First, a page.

One scene from the pilot shows Ali first laying on a bed naked and then standing in front of a mirror staring at her body before rushing to cover it up. Its shown in absolute silence, and its something familiar. It cuts to her speaking with a physical fitness instructor at the park about "getting fit." I cant count the times Ive had to stare at myself in displeasure and instantaneously wondered just how comfortable I am being in this skin. Even something as simple as Maura telling her, "Boy, it is so hard when someone sees something you do not want them to see," provides a clear signal of what's to come for her soon-to-be genderqueer character. She's one of the show's most fascinating characters. Like Maura, she struggles with queer identity.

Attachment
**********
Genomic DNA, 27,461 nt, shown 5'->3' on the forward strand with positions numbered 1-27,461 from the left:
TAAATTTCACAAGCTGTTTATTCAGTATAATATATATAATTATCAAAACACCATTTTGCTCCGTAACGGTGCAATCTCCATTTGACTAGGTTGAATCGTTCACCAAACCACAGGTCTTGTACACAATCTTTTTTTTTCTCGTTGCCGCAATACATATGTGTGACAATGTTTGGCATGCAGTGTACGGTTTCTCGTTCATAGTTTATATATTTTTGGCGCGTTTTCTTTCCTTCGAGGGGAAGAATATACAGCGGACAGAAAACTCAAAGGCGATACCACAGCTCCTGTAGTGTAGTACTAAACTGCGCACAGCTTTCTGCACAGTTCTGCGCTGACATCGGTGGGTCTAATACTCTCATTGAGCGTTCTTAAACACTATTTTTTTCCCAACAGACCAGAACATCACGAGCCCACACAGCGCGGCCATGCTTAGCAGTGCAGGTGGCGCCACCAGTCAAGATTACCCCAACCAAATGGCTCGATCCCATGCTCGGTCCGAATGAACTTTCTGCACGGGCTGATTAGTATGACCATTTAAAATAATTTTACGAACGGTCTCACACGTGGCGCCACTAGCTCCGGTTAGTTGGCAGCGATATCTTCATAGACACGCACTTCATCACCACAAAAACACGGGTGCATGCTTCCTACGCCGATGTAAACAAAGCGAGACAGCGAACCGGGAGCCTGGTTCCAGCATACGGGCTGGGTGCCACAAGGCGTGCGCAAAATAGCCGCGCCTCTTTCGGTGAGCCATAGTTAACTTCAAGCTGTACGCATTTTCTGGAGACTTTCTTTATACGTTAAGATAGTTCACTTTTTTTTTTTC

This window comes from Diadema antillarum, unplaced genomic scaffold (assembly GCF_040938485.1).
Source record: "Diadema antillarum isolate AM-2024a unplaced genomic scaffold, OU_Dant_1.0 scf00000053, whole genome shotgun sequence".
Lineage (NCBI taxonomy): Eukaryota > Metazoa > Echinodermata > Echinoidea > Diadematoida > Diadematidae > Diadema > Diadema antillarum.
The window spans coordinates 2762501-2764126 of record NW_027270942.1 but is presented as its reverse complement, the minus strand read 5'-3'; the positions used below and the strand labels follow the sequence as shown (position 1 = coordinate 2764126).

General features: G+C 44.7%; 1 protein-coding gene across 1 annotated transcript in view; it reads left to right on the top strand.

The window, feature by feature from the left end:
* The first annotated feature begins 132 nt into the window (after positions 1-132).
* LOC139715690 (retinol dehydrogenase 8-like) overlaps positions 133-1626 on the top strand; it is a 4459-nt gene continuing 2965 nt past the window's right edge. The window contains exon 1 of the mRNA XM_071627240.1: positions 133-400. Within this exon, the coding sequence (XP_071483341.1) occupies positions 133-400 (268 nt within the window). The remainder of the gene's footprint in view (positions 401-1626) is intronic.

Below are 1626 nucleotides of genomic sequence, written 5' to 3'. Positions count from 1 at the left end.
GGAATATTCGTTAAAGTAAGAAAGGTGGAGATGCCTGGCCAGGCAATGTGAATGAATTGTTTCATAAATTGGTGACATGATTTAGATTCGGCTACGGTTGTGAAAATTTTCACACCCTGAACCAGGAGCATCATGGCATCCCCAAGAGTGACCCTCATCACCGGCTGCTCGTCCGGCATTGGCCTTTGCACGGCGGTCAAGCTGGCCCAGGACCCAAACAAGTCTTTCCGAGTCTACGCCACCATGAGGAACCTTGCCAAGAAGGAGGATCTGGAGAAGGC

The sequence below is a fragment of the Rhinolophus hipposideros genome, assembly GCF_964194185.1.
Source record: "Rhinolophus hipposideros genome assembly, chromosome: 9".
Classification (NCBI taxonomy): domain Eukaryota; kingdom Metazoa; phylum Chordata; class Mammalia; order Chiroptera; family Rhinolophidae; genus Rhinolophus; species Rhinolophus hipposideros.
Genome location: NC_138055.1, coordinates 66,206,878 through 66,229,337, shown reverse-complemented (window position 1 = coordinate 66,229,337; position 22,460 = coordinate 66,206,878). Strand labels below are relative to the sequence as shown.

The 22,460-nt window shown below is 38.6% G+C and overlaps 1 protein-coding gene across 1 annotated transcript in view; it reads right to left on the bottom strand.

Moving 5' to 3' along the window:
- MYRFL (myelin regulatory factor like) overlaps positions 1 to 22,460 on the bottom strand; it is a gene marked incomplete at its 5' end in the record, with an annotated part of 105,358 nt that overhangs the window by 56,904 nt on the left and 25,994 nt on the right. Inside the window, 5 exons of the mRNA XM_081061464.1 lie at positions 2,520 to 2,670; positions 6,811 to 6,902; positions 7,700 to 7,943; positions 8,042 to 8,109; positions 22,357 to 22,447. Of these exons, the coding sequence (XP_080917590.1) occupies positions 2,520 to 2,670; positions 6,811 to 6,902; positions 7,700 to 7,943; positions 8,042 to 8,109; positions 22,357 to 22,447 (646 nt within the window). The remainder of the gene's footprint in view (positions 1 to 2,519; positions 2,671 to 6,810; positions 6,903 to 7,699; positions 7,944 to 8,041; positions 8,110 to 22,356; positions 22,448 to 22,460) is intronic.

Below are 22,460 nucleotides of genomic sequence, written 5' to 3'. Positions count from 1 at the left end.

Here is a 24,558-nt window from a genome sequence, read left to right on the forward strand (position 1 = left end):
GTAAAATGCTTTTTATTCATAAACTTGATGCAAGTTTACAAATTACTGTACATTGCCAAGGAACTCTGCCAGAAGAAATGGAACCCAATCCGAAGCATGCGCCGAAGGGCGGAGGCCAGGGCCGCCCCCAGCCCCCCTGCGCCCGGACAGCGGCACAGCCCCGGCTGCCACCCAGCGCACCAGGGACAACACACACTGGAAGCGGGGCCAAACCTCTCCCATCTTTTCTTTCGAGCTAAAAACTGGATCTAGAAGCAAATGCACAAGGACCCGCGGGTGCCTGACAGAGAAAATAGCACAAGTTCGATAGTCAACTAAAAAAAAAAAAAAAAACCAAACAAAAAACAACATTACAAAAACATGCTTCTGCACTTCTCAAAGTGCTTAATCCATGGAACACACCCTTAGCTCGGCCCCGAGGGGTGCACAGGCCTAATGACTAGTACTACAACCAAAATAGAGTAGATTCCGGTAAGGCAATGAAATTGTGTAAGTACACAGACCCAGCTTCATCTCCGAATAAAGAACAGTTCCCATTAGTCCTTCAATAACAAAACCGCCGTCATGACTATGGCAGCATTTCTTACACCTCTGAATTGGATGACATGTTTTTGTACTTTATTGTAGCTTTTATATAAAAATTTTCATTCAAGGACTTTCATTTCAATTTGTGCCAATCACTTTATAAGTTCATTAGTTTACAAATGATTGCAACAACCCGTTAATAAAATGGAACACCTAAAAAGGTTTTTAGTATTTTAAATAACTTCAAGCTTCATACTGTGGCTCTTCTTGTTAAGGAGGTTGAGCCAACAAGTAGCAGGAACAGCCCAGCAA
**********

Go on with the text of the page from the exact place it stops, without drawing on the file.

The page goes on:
Sarah's narrative follows a more mainstream questioning of sexuality. Sarah is married to a man. Sarah has had relationships in the past with women. Sarah is currently involved with another woman. Sarah is bisexual, and that's definitely one of the LGBT letters that's underrepresented. In certain ways, Soloway plays again with the theme of a woman trapped in a bored marriage. Without the limitations of a feature, and a full season to work with her character and have her interact with an abundance of individuals (some queer, some bigoted, some clueless), she has an open field to depict a genuinely conflicted woman, still unsure of what she really wants or needs in life at her middle-age.